# See the sign of the double derivative from just looking at the graph?

f(x) it self has roots aprox. -1.75 and 1.75. And 0. It's respectively is neg, pos, neg, pos. That is obvious from the graph.

f´(x) has roots at -1 and 1. And is pos, neg, pos.

How can I view the double derivative f´´(x)? I know if the graph "smiles" f´´(x) is positive and if it is sad f´´(x) < 0.

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Can you see the graph is "sad" for negative $x$ and "smiles" for positive $x$? – Henry Mar 16 '12 at 12:34
Yes, but the interval. Is it sad for every negative X? And happy for every positive x? Does this change when the graph crosses the x-axis. How can I know it is not smiling again when negative x becomes big enough. – Algific Mar 16 '12 at 12:37
In this case, it looks like it, but I don't think you can be completely sure without knowing the function's formula. – Javier Mar 16 '12 at 12:38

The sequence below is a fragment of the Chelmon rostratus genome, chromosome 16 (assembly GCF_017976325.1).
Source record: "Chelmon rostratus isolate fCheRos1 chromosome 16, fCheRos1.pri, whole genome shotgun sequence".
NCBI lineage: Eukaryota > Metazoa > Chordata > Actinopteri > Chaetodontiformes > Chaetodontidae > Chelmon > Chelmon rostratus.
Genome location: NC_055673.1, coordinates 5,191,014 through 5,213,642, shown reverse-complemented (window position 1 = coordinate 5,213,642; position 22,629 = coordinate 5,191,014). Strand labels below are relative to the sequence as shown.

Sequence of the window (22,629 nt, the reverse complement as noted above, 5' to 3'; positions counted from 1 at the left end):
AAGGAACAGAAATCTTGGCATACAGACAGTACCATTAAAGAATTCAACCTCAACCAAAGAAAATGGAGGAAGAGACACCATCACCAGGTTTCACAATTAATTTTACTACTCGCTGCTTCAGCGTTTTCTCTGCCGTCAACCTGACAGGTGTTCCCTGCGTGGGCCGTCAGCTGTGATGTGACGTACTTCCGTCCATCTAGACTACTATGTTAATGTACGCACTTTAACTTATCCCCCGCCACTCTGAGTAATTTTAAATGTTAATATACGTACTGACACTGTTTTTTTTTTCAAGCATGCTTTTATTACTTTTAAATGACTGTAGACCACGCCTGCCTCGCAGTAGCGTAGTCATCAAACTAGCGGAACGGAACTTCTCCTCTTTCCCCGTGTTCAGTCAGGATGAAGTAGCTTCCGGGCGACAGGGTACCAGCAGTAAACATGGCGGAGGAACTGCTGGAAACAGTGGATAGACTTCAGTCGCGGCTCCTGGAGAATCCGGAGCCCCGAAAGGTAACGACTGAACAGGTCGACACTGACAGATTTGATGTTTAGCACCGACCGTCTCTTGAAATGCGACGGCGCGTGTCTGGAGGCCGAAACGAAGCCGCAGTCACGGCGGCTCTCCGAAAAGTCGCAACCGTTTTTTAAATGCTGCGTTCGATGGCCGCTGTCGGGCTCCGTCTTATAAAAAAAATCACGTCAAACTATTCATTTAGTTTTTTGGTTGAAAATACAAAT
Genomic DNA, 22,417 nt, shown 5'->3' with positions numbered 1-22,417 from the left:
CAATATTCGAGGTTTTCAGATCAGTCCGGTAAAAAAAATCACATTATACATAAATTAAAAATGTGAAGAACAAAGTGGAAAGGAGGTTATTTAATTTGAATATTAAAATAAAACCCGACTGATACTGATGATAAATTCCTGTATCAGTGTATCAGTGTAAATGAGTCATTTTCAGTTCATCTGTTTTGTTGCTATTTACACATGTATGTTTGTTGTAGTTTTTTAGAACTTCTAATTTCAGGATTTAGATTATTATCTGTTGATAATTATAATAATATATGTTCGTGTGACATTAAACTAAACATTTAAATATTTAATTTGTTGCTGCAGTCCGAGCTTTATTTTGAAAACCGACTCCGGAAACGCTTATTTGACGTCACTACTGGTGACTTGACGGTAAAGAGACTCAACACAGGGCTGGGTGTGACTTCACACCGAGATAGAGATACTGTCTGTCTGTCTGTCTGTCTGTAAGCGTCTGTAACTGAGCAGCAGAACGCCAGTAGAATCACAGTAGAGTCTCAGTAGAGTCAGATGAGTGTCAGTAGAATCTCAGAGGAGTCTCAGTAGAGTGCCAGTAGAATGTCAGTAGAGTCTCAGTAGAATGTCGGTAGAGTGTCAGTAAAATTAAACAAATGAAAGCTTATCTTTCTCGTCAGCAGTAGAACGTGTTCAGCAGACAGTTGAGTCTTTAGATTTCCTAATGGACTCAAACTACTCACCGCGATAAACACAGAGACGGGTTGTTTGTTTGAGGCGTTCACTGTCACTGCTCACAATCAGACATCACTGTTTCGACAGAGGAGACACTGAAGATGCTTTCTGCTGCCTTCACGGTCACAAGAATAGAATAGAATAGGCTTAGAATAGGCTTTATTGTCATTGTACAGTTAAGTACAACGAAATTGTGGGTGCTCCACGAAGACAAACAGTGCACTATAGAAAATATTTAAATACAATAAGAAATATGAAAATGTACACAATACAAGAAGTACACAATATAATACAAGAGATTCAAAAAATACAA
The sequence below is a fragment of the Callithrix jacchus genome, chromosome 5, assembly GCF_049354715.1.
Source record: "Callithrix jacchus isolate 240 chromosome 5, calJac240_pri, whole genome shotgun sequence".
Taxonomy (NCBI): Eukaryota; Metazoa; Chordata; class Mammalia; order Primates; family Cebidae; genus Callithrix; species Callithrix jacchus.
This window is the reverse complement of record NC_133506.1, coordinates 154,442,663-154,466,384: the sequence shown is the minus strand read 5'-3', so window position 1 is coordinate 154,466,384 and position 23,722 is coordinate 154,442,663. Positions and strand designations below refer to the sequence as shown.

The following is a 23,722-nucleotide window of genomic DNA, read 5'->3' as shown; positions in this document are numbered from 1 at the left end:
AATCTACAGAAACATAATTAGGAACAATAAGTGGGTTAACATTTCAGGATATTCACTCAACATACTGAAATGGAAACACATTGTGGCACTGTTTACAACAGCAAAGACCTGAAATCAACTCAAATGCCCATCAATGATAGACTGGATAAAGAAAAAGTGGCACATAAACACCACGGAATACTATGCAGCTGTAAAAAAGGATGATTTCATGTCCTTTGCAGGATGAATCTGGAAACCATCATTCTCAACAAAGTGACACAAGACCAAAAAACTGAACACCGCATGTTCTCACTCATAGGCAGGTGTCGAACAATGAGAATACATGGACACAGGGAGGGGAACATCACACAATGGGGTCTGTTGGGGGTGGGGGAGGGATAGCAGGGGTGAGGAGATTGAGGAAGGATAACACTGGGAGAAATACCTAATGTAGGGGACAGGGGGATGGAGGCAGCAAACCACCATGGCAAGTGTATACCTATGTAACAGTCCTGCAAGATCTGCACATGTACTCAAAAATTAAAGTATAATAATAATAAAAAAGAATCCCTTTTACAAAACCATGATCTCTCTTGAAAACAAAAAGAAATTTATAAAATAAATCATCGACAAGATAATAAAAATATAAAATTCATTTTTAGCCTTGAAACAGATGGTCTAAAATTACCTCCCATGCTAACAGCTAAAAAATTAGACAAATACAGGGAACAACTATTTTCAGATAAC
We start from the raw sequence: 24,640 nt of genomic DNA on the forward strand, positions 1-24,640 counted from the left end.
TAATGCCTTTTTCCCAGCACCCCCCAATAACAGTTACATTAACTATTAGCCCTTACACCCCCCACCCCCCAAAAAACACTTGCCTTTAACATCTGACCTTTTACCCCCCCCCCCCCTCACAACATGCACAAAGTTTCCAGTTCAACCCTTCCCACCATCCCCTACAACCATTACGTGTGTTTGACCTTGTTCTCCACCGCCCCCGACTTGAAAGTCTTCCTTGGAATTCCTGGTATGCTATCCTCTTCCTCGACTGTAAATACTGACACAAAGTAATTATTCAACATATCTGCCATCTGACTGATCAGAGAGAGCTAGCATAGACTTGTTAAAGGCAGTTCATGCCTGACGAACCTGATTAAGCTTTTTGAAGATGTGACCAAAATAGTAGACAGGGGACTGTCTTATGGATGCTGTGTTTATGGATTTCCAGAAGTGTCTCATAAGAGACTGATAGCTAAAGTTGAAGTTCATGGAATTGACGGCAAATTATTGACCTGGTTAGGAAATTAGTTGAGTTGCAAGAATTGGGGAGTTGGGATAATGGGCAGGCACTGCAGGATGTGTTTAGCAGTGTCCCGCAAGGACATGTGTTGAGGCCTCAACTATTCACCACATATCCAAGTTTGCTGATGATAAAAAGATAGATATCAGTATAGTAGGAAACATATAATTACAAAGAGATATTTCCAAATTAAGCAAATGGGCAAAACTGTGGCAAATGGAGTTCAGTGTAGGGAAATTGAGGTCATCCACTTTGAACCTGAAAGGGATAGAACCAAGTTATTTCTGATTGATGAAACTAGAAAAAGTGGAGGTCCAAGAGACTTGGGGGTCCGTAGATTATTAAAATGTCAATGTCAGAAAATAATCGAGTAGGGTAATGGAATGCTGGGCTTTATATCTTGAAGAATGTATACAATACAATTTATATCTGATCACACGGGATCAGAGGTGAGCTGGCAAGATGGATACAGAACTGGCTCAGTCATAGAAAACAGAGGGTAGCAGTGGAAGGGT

Another way to put this: If you run along the graph, it has positive second derivative if it turns left, and negative if it turns right. In this example, you will find that its second derivative switches signs exactly once. – Johannes Kloos Mar 16 '12 at 12:38

You can see the graph looks "sad" for negative $x$ and "smiles" for positive $x$.
I would expect you to find here that $f''(x)$ is negative for negative $x$ and positive for positive $x$ with a root at $x=0$.
In general, if $f(x)$ is a cubic then $f''(x)$ is a linear function of $x$. If $f'(x)$ is a parabola symmetric about the origin then $f''(x)$ is proportional to $x$ and $f''(0)=0$.
Your curve is very likely to be $$f(x)=x^3-3x$$ $$f'(x)=3x^2-3$$ $$f''(x)=6x.$$